In reading economist Paul Krugman's analysis of Catholic Republican Congressman Paul Ryan's budget proposal unveiled last week, I thought: Wouldn't it be reassuring if one of the vocal, conservative Catholic bishops -- from whom we hear so frequently and within hours of any announcement by the Obama White House or HHS on contraception, would have the courage to publicly denounce Ryan, Catholic Republican House Speaker John Boehner and others with equal speed, vigor and sting?
Then I came back to reality, had another sip of coffee and realized it won't happen.
The vocal Republican bishops are too indebted to the Republican Party on contraception, homosexuality, abortion, religious liberty and related causes to be critical of them on Ryan's budget proposal, which is so plainly hostile to Catholic social teaching, or to deny them Communion and prevent them from speaking at Catholic institutions. Ryan's budget proposal conflicts with Catholic social teaching on many fundamental levels.
Here are a couple of excerpts from Krugman's analysis:
- "For on Thursday Republicans in the House of Representatives passed what was surely the most fraudulent budget in American history. And when I say fraudulent, I mean just that."
- "[Ryan] has, however, categorically ruled out any move to close the major loophole that benefits the rich, namely the ultra-low tax rates on income from capital. (That's the loophole that lets Mitt Romney pay only 14 percent of his income in taxes, a lower tax rate than that faced by many middle-class families.)"
- "So the Ryan budget is a fraud; Mr. Ryan talks loudly about the evils of debt and deficits, but his plan would actually make the deficit bigger even as it inflicted huge pain in the name of deficit reduction. But is his budget really the most fraudulent in American history? Yes, it is."
- "What's going on here? The answer, presumably, is that this is what happens when extremists gain complete control of a party's discourse: all the rules get thrown out the window. Indeed, the hard right's grip on the G.O.P. is now so strong that the party is sticking with Mr. Ryan even though it's paying a significant political price for his assault on Medicare."
Presumptive Republican presidential nominee, Mitt Romney, had this to say to NPR about the Ryan budget:
"I applaud it," he said. "It's an excellent piece of work, and very much needed."
The long-shot Catholic Republican presidential candidate, Rick Santorum, had this to say about the Ryan budget:
"It's $5 trillion dollars over 10 years," Santorum said. "We need 5 trillion over five years."
Ouch. As if the poor don't have enough problems as it is.
Santorum received a hat tip this weekend from U.S. bishops conference president, Cardinal Timothy Dolan of New York, who had this to say to James Taranto, a fawning Wall Street Journal editor:
Devout? Can one be called devout and be in such conflict with basic Catholic social teaching?
Apparently, Cardinal Dolan hasn't made the connection that Santorum is severely uneducated in his faith, especially the part known as Catholic social teaching, and Santorum's view of the federal budget is more severe than the off-the-chart Ryan proposal. Apparently, that's OK for Cardinal Dolan, because Santorum is "devout."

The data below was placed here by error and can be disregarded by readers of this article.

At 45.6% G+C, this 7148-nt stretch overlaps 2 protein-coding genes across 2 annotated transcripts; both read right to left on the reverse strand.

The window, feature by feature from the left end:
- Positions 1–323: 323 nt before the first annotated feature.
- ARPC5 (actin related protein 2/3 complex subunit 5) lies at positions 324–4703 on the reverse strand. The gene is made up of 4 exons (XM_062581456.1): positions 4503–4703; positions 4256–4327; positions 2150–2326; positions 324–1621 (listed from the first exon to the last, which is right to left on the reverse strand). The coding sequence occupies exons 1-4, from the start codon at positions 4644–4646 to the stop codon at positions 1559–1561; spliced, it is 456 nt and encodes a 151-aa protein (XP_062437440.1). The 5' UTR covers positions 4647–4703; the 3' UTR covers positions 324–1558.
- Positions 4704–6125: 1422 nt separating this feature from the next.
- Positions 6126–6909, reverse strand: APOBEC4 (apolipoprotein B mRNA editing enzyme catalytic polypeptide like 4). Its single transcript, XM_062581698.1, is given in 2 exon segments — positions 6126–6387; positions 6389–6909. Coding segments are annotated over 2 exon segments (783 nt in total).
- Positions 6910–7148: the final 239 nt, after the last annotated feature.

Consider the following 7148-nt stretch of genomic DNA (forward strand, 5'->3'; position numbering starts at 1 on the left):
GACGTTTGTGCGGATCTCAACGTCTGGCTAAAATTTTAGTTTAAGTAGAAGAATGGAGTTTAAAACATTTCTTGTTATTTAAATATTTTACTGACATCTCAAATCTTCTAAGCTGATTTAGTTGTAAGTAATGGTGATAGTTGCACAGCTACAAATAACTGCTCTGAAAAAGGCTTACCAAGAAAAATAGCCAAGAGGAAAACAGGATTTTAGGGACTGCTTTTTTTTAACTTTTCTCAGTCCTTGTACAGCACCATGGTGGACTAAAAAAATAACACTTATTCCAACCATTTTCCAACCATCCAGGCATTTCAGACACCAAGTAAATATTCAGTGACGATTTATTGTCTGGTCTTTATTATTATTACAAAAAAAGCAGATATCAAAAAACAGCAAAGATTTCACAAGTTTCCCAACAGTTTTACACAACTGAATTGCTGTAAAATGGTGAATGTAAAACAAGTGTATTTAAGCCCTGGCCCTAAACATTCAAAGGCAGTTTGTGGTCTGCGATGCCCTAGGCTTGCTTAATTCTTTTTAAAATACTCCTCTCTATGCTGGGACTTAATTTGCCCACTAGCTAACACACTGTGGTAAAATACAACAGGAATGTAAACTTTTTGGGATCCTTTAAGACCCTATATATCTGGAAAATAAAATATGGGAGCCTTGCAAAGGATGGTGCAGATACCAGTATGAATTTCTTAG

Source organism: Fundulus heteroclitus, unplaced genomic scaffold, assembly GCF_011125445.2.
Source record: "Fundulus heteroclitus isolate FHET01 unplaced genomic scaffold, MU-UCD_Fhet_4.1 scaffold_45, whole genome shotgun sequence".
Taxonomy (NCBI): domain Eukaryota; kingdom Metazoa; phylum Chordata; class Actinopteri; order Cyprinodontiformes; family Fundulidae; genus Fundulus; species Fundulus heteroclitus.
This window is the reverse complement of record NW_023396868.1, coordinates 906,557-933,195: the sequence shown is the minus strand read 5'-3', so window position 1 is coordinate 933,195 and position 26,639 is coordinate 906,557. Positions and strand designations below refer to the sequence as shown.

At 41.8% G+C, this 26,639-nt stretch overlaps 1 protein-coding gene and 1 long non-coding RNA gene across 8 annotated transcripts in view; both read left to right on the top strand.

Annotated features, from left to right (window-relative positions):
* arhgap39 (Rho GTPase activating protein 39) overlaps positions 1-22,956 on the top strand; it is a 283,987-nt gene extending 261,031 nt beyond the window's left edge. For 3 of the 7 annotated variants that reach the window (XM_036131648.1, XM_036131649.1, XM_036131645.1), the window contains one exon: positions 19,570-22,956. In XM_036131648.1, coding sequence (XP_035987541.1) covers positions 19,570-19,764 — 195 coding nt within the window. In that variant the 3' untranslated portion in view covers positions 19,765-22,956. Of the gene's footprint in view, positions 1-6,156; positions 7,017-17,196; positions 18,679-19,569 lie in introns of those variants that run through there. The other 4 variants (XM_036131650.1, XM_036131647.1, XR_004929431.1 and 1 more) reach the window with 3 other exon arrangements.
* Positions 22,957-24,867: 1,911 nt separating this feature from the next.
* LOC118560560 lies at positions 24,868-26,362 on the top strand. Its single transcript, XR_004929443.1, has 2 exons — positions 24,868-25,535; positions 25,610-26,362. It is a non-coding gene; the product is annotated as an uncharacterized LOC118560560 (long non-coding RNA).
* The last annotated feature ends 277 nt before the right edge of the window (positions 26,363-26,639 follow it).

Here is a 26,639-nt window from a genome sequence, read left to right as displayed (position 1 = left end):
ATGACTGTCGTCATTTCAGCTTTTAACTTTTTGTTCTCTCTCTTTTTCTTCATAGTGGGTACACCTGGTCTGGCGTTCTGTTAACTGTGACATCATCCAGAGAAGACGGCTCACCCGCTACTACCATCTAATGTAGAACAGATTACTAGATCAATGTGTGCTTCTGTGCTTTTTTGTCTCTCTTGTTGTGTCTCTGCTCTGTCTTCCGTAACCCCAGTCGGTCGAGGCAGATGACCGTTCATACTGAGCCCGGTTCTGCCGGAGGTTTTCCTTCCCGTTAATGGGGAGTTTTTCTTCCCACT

Advice to Dolan: Please make the connection soon and be as vocal in denouncing all of these Catholic Republicans, the Republican presidential nominees and their prominent Catholic friends who are no friends of the poor or Catholic social teaching, as you have been hammering away at President Barack Obama for the past few months.
Bishop Blaire is chairman of the bishops' Committee on Domestic Justice and Human Development and Bishop Pates is chairman of their Committee on International Justice and Peace.
"A just framework for future budgets cannot rely on disproportionate cuts in essential services to poor persons; it requires shared sacrifice by all, including raising adequate revenues, eliminating unnecessary military and other spending and addressing the long-term costs of health insurance and retirement programs fairly," their letter said.
Catholics for Romney
What's interesting is the list of Catholics supporting Romney.
At a website called aboutMittRomney.com, there is a list of "Prominent Catholics with statements" in support of Romney, from people and groups including:
- Richard Guerriero, Immediate Past State Deputy, Massachusetts State Council, Knights of Columbus
- Joseph Reilly, president, Massachusetts Citizens for Life
- Thomas Patrick Melady, U.S. Ambassador to the Holy See, 1989-1993
- Raymond L. Flynn, U.S. Ambassador to the Holy See, 1993-1997
- James Nicholson, U.S. Ambassador to the Holy See, 2001-2005
- Francis Rooney, U.S. Ambassador to the Holy See, 2005-2008
- Mary Ann Glendon, U.S. Ambassador to the Holy See, 2008-2009
Apparently, even Cardinal Seán O'Malley in Boston has said this about then-Gov. Mitt Romney:
Perhaps the beloved Cardinal O'Malley should update his public statement about Romney in light of Romney's endorsement of the Ryan budget proposal.
Time will tell if these prominent Catholics publicly reverse their endorsement of Mitt Romney and Rick Santorum, given Romney's and Santorum's endorsement of the Ryan budget proposal.
Pope Benedict XVI's focus last week on schizophrenia is quite apt when it comes to Catholics for Romney and Santorum. Here's the quote from the pope:
Apparently, the "devout" Santorum is a friend of the poor in his private life, but doesn't respond to the great values of the Gospel (say, for example, those values in support of Catholic social teaching) necessary for the foundation of a just society. Ditto Paul Ryan, John Boehner and company.
And Santorum gets the hat tip from Cardinal Dolan. Oy vey.